The Loop: Cafe loitering and acute accents
Welcome to The Loop, the Magazine's letters column, including the best of your thoughts from Twitter and Facebook.
Maybe you're reading this in a coffee shop on your computer or tablet - perhaps you've been there for hours already?
This week, we asked how long is too long to hang out in this way. Our Stop/Start video on Wednesday told the tale of trendy East London cafe where customers pay by the minute rather than for what they consume. Developing the theme on Thursday, restaurant critic Giles Coren told us he approved: "If I owned a coffee shop and people were loitering [without buying] I would throw them out and take great pleasure in doing so." They should go to libraries instead, he said.
Ruth from Bucks emailed to say: "Libraries practically don't exist any more. I used to use my local library quite a bit if I had to work out of the office. Now it has restricted opening hours and wi-fi is only free for 30 minutes a day, after which it is a lot more expensive than a drink in a nearby cafe."
But more people seemed to side with Coren. "I go to cafes to drink coffee and eat not to sit in an office environment that cafes are fast becoming with lap tops and iPads. Plus interviews and Skype conference calls. Why can't the UK be more like cafes in Italy and Spain where one goes to relax and meet friends?" wrote Robert Jones from London.
"Using coffee shops as a waiting room or office is fine if the cafe is empty but when it fills up, surely the owners have a right to ask people to move on," says Arabella, Oxford. And Steve, from Norfolk, doesn't think coffee shops should provide wi-fi at all.
On Twitter, potentially sent from a coffee shop, Michael Dembinski liked the sound of the pay-as-you-go coffee shop. "3p per minute? Great! I'll have a large coffee, down it in 5 mins and be off. Here's yer 15p, Mister!" And Dolphin Dave added: "A cup of coffee from most chains is enough to pay for their wi-fi and electricity for a week, so a few hours is fine."
The Magazine was in mourning this week for our longstanding regular columnist Paper Monitor who finally tired of having inky fingers, donned an overcoat and stomped out of the office leaving only a crossword clue as a parting gesture: Halt! King harpoons strand! We shall off, unexpectedly (2,4,3,6,3,3,3,4,4).
"Please don't go," pleaded Pete from Bury St Edmunds. Polly Saxon of Lichfield let out a yawp: "Whaaaat!!??!!! You're leaving us? Why? While there is news there is room for a bon mot or 20 from PM, surely?... Workday lunchtimes will never be the same again." Heather Simmons feels there is unfinished business and that Paper Monitor's anonymity should be ended. Writing on our Magazine Facebook page she said: "Don't send PM away until you answer the gender/age/nationality... question."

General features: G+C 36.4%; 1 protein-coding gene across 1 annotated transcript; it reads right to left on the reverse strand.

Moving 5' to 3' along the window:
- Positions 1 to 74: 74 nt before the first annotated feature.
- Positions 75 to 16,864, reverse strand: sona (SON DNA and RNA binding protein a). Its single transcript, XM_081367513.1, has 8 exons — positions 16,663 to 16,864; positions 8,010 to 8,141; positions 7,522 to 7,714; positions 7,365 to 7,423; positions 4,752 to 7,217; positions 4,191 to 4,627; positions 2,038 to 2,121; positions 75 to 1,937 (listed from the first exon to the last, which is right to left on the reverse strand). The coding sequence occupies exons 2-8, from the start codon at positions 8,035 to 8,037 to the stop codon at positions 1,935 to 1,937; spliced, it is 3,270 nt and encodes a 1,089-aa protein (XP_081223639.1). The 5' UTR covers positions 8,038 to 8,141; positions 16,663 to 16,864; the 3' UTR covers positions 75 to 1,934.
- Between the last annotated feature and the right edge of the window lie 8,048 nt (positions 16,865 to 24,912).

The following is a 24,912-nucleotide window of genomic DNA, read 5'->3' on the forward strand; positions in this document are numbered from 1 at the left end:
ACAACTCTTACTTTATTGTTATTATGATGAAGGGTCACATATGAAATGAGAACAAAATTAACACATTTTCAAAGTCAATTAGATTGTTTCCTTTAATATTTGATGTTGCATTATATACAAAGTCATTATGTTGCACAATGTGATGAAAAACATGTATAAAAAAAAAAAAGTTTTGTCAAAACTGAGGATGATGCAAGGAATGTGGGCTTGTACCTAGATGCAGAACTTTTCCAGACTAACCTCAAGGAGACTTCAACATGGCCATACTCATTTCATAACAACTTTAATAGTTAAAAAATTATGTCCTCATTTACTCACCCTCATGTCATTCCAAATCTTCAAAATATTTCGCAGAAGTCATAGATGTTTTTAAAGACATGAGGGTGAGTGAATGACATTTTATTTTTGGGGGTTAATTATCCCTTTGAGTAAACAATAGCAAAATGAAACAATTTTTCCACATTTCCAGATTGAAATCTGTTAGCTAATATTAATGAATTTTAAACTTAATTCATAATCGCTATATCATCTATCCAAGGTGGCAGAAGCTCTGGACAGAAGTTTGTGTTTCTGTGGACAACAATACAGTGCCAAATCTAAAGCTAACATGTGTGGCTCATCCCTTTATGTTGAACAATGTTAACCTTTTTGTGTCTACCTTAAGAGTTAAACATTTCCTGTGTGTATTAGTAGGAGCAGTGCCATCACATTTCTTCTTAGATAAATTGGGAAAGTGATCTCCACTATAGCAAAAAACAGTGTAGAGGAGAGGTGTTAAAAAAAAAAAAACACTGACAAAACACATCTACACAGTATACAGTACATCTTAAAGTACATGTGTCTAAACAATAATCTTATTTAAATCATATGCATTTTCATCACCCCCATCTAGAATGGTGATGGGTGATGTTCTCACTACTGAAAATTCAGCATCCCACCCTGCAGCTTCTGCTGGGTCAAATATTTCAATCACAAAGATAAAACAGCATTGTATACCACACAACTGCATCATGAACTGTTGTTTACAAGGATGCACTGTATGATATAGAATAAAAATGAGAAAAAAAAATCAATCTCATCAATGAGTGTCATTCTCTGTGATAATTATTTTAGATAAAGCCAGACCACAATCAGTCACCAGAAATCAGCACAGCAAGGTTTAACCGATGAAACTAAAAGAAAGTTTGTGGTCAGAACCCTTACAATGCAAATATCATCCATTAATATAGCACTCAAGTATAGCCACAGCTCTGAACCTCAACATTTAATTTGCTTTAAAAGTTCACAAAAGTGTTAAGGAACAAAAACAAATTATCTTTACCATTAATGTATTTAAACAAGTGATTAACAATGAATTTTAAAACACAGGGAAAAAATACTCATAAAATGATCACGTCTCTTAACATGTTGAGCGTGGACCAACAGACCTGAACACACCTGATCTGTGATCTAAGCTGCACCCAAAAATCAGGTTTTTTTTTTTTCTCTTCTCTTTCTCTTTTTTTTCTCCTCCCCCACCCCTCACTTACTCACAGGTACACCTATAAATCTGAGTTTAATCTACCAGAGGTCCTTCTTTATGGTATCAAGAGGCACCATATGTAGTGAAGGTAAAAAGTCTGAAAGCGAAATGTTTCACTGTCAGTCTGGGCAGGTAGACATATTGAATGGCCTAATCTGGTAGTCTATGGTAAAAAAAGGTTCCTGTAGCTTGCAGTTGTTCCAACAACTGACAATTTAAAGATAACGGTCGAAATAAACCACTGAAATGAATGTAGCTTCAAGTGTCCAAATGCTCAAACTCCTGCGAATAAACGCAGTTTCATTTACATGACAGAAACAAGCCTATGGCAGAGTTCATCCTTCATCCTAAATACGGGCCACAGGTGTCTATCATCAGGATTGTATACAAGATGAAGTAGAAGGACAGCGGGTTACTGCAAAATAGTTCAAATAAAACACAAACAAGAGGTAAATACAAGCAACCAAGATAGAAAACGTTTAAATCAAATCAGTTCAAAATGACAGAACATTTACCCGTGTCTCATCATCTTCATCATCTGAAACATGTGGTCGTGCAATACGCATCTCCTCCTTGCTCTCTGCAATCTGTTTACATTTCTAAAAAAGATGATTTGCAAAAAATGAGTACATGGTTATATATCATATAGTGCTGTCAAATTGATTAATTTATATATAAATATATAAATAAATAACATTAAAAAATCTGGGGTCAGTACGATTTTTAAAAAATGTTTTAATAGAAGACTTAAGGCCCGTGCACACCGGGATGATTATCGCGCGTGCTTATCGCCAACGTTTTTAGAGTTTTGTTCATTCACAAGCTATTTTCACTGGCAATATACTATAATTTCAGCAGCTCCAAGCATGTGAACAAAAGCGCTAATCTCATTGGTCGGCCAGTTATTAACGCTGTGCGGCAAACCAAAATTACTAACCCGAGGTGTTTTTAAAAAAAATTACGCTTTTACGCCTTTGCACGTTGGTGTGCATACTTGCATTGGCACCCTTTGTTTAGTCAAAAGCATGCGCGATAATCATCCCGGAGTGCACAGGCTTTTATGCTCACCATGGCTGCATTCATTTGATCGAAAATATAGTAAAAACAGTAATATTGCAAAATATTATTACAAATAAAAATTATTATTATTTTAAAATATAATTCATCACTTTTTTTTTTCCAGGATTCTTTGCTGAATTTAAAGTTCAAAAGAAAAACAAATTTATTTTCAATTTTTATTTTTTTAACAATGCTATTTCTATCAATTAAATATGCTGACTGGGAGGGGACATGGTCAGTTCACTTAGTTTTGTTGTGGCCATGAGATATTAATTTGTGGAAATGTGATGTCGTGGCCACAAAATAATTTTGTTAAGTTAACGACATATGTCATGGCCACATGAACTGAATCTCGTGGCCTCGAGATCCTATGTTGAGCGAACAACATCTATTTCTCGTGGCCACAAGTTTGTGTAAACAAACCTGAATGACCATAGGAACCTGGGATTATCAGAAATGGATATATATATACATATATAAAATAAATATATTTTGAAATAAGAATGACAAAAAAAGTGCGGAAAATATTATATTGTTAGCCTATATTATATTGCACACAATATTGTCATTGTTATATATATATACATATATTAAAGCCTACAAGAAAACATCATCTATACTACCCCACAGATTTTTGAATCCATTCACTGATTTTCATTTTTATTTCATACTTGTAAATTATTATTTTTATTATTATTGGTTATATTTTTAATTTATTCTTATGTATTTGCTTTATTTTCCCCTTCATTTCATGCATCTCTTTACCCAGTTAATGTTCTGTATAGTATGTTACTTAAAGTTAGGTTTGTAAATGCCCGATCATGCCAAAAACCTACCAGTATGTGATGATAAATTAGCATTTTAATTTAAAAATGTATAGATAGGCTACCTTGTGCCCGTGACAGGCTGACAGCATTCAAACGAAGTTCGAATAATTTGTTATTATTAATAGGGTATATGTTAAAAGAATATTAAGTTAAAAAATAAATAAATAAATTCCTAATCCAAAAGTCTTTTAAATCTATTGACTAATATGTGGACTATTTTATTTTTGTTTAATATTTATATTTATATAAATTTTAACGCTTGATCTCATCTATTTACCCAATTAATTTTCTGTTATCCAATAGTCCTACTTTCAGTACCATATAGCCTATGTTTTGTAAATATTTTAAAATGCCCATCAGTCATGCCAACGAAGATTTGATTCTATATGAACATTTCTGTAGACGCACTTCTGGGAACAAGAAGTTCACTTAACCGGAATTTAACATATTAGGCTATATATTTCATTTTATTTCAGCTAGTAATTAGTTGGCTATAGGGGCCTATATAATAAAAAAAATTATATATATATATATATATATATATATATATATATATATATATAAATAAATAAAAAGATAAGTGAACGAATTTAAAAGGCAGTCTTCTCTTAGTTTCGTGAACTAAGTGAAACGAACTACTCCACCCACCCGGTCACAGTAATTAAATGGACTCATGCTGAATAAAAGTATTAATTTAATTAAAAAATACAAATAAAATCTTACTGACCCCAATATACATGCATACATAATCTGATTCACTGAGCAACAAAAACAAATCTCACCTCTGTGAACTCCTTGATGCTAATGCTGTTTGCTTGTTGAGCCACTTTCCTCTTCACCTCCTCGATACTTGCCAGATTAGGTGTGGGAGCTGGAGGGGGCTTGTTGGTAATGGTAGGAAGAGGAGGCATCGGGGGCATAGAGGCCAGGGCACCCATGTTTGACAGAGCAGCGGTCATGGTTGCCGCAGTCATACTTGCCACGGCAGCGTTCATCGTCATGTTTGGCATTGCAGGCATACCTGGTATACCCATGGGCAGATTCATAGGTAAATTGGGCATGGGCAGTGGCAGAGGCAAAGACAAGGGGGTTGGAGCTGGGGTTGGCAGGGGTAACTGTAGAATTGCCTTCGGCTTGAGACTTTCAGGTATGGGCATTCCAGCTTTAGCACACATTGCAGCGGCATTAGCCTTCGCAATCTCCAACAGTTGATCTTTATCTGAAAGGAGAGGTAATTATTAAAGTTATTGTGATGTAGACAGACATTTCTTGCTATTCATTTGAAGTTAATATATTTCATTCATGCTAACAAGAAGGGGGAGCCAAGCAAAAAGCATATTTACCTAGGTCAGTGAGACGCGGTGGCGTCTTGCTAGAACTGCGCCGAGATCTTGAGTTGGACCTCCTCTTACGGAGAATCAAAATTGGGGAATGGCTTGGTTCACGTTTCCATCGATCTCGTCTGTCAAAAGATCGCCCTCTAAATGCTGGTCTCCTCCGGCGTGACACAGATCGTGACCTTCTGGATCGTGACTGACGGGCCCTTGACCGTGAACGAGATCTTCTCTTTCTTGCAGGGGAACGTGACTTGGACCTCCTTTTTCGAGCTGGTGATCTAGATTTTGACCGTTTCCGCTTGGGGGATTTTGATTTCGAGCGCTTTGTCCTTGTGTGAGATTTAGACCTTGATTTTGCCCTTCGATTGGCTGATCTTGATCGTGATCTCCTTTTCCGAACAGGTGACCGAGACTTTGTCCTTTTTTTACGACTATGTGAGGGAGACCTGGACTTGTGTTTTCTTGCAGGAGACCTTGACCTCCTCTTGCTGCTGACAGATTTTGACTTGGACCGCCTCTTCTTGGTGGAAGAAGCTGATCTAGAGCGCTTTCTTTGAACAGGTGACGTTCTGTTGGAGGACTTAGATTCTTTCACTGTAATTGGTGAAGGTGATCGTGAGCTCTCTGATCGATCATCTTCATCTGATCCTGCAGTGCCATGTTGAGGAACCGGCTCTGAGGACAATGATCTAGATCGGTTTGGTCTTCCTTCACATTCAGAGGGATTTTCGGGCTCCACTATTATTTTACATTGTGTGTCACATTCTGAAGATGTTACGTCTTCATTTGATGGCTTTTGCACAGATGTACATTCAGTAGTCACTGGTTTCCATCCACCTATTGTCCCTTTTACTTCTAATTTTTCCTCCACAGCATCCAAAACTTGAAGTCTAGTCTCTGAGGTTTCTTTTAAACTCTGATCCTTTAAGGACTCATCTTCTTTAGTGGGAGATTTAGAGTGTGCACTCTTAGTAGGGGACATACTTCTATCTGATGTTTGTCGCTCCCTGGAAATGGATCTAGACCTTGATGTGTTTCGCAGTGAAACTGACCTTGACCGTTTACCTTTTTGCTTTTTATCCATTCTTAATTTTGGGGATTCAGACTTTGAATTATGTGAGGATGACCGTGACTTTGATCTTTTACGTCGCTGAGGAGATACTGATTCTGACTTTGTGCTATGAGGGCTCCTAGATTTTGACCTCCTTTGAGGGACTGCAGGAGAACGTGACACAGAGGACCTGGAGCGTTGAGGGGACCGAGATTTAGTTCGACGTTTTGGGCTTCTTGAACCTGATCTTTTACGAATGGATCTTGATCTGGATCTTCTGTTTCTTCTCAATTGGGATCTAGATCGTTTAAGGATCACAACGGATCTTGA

And it was down to Iain M Barker on Facebook and Ashley Pearson from Hull, who emailed, to solve the cryptic clue:
"'So long and thanks for all the fish wrap'? I like the cryptic clue and the sideways reference to the Hitchhiker's Guide," wrote Ashley, "but I do hope that's not an actual permanent valediction. Paper Monitor is our friend, and we need him/her/it/them."
Sadly it seems to be true.
Paper Monitor may have decided to slack off but it hasn't stopped us thinking about how hard other people work. The French Embassy in London mounted a defence of French productivity, and Agnes Poirier (French but living in London) told us that in her experience, employees in France's private sector work as hard as their British neighbours, if not more. "Not longer hours but just harder when they do," she wrote.
Karin from Eymoutiers, France, wrote: "My experience, living in central France, is that the French do not work any harder than the British. Artisans here will clock off at 12 noon and return to work at 2 pm. I have had English artisans working for me being ticked off by French people for working in the lunch hours. This is for some reason seen as 'unfair competition'."
Bob Parry of St Albans offers a bit of finessing: "About 20 years ago, I was working on a pan-European project for deployment in various countries and led by a German director. His comment to me was that the most efficient country in terms of work done per capita was France. But, like their trains, it was unreliable and inflexible. When working they were very fast and efficient, but they could down tools at any moment. Conversely the German office was ultra reliable but bureaucratic and inefficient. The Brits on the other hand were flexible. So if it is not time dependent, get the French to do it. If it is and you have the resources, get the Germans to do it. If you are pushed for both time and resources and it is a one-off, get the Brits to do it."
The French way of loving has also been the topic of conversation this week, aided in no small measure by Hugh Schofield's glossary of terms used the tale of The President and the Actress.
F. Robert of Milan laments our accent-less house style (see cafe, above). "Aïe aïe aïe les accents!," he or she laments, pointing out it should be "Valérie Trierweiler, Elysée Palace, pied à terre, garçonnière, escapades discrètes scooter à trois roues."
Tres bon, merci.